The problem is, when you’re camping, it’s not unusual to have a bit of dirt or dust on your legs. Throw in a few hairs and you’ll have a very difficult time spotting these annoying little blood suckers.
The most common signs of a sandfly attack are itching and redness on your skin. They tend to target your lower legs, neck and scalp but really, any exposed skin is a potential meal. At their mildest, the bites will cause small red or pink dots.
Some people will have an allergic reaction to the sandflie’s blood thinning saliva. Allergic reactions can include raised welts and ulcers. Google the pictures of sandfly bites if you want to be really grossed out.
Had we known we were in danger, we would have tried some of the many and varied sandfly repellents. If you prefer a natural approach you can apply everything from lemon juice, eucalyptus spray and meths’ to Vegemite, coconut oil and (presumably because it works on vampires) garlic.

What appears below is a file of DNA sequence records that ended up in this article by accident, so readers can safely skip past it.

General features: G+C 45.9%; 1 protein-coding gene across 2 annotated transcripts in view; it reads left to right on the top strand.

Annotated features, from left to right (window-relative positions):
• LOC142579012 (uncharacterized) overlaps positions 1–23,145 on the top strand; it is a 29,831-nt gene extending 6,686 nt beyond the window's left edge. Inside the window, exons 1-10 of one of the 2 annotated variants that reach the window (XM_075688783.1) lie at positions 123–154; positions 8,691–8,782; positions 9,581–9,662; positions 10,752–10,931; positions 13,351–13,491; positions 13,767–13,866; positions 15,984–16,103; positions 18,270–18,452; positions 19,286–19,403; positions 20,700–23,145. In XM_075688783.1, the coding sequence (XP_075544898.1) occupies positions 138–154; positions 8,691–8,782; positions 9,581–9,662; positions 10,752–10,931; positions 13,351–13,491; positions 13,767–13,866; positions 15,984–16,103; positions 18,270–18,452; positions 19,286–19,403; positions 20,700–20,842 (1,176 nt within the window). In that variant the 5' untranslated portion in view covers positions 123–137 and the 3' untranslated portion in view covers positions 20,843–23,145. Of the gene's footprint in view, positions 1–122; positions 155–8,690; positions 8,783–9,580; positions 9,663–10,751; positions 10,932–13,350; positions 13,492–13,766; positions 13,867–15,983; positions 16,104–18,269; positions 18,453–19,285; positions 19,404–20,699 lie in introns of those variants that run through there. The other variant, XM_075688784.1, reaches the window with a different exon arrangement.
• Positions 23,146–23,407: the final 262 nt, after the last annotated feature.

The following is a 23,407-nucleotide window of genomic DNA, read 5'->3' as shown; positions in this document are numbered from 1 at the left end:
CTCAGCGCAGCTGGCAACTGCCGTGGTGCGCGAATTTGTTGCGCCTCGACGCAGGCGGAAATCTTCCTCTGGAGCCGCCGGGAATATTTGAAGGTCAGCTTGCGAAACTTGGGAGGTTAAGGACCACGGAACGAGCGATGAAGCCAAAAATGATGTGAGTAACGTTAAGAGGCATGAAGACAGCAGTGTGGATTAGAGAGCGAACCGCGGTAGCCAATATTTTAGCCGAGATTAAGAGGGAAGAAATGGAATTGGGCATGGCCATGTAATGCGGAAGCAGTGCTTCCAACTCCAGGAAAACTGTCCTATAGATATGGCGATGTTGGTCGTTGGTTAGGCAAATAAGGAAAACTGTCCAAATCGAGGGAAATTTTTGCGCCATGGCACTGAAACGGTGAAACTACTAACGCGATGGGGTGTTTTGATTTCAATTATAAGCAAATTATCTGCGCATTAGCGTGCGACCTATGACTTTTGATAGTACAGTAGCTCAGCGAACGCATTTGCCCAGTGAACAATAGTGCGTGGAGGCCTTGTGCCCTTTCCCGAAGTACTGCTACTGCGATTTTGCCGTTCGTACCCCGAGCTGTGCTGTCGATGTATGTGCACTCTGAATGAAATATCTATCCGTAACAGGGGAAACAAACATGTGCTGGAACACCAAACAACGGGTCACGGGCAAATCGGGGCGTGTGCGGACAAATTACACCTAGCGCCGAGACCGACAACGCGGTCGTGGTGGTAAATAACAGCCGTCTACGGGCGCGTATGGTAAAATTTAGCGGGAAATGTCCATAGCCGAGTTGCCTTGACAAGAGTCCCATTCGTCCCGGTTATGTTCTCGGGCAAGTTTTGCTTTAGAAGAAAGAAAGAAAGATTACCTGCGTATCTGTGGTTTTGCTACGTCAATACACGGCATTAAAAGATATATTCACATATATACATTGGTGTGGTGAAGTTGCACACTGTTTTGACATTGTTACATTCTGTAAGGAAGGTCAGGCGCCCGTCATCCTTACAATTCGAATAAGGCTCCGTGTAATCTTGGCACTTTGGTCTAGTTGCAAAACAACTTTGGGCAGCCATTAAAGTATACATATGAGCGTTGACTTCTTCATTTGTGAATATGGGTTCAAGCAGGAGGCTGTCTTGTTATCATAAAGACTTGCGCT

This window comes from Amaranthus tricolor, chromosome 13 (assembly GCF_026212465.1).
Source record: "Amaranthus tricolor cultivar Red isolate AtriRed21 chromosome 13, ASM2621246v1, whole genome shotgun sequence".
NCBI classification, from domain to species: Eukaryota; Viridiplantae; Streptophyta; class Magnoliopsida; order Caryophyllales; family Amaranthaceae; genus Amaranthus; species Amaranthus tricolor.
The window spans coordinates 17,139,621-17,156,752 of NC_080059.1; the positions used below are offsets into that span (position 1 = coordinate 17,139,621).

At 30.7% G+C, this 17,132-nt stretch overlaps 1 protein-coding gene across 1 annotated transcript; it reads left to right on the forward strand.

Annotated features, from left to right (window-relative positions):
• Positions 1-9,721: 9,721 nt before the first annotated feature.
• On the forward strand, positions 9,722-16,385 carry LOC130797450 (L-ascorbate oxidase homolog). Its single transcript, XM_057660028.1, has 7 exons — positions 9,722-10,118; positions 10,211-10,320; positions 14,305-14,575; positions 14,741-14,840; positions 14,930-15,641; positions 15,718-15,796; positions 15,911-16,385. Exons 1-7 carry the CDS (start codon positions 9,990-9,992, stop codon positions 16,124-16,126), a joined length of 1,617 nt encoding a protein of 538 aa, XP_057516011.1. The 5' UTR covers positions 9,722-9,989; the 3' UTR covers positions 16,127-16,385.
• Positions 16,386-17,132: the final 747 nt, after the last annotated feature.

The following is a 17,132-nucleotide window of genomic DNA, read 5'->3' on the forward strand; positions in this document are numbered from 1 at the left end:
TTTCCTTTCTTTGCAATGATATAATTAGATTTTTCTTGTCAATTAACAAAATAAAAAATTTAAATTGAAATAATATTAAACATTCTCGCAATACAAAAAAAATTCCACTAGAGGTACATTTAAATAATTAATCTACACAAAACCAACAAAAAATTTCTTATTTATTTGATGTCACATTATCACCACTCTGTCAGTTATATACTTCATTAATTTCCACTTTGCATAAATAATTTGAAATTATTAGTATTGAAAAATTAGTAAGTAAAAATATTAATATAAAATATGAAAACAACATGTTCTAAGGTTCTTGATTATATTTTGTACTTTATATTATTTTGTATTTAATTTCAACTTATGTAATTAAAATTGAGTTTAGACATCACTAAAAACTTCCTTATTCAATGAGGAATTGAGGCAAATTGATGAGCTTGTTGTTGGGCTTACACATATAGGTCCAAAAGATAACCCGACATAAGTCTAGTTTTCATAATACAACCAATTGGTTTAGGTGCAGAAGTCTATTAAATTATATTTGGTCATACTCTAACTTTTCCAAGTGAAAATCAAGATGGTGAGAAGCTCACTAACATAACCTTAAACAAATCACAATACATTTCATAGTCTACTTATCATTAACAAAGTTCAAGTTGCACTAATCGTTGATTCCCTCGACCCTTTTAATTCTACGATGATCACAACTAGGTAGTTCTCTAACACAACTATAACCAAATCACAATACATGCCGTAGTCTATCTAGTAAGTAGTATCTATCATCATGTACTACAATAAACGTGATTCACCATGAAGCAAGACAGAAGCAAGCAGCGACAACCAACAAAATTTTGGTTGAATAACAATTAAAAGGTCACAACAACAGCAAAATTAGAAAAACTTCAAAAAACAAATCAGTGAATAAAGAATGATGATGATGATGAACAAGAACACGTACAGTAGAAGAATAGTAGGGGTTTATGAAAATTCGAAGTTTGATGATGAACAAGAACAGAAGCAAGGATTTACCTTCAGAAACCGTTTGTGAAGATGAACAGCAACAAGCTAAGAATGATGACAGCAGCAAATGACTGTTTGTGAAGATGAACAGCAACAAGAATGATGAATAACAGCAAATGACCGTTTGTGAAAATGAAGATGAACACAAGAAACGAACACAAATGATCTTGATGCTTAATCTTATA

If you are happy to use a chemical based repellent, go for one with DEET as the active ingredient. The higher the DEET percent, the more hours it will protect you. Get a ‘tropical strength’ mix if it’s available. You can either take comfort or be concerned that DEET was developed by the American army in the 1940s.
The only thing more exotic than the list of repellents is the list of treatments. Some of the more interesting suggestions include rubbing in toothpaste, onion, tea tree oil or vinegar. The ever popular turmeric root also pops up as a treatment option.
More conventional treatments include ice packs or a cool shower. You can also try antihistamine medication or sting and bite creams. Calamine lotion and Aloe Vera gels are also popular.
Back to our first night in Cooktown… by the end of the evening we were all doing exactly what you should not do to sandfly bites – scratch them. It was our neighbour who let us know that we were victims of the local sandflies.
The kids and I escaped with just a few itchy spots, but Nat wasn’t so lucky. She was covered in tiny red dots and the itch was excruciating.